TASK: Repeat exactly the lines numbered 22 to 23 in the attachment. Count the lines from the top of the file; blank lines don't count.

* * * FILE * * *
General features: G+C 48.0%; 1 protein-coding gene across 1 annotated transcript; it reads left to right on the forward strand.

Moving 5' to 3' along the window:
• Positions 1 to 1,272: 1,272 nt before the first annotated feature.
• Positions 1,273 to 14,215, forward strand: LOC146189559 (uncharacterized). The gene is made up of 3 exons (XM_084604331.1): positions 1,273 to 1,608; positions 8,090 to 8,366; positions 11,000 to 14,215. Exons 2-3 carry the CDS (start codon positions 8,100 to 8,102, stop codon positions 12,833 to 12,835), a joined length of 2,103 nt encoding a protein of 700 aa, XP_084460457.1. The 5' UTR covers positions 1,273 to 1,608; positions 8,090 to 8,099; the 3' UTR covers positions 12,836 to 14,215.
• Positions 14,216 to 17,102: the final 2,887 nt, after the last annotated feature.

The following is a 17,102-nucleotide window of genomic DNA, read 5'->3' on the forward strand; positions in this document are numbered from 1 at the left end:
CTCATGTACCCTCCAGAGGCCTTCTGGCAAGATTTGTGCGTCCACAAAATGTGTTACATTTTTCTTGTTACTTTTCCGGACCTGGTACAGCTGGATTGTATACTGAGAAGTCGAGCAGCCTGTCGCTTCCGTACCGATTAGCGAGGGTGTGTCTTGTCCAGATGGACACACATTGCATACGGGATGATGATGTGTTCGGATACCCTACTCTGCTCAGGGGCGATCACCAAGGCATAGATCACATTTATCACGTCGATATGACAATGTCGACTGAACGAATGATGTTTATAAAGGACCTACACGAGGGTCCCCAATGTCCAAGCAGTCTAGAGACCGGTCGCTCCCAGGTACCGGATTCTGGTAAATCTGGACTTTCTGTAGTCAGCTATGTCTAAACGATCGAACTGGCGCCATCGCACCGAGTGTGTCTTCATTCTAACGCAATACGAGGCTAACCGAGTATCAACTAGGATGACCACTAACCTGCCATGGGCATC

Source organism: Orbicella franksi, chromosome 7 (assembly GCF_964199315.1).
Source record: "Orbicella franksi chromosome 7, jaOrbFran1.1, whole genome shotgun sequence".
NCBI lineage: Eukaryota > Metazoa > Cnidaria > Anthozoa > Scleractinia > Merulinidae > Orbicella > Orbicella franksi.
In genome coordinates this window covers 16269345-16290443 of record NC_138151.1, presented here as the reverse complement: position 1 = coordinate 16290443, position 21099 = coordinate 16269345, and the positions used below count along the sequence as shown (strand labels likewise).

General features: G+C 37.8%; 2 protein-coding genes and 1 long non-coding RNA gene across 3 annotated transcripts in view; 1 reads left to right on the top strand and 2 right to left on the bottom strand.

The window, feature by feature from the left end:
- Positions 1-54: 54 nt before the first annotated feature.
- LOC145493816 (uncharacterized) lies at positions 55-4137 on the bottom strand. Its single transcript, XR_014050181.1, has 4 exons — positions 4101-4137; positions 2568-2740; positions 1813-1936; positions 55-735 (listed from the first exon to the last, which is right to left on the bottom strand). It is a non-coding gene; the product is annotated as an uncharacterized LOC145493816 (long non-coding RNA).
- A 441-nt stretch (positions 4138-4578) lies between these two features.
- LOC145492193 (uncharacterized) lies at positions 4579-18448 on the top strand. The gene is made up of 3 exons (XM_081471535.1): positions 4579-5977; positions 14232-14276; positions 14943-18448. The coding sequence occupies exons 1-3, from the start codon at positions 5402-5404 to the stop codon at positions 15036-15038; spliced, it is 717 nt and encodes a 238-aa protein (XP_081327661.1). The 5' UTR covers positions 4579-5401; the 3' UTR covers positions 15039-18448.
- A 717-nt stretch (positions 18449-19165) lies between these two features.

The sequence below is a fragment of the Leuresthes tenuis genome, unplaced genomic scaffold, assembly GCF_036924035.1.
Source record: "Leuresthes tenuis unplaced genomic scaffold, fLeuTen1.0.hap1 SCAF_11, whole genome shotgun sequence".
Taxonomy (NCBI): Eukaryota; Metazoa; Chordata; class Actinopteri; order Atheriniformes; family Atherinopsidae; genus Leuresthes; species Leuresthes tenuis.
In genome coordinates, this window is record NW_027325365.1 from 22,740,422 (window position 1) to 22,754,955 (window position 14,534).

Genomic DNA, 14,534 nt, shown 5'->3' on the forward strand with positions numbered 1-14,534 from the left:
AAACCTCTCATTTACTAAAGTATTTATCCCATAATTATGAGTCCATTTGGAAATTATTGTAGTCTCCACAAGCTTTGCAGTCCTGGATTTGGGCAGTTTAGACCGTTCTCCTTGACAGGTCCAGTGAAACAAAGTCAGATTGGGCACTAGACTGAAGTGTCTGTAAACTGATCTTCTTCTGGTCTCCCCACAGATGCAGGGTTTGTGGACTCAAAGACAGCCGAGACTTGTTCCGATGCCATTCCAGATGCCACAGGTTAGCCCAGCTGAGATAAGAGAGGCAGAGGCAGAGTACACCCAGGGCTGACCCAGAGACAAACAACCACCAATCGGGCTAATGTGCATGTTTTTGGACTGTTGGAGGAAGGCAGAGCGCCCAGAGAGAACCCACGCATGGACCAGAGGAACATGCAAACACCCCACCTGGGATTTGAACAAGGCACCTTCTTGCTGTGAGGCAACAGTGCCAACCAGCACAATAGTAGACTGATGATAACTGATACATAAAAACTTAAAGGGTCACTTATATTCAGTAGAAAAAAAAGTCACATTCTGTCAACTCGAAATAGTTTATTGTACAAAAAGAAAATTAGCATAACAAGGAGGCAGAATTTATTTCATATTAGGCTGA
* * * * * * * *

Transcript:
In genome coordinates, this window is record NW_027325365.1 from 22,740,422 (window position 1) to 22,754,955 (window position 14,534).

Genomic DNA, 14,534 nt, shown 5'->3' on the forward strand with positions numbered 1-14,534 from the left: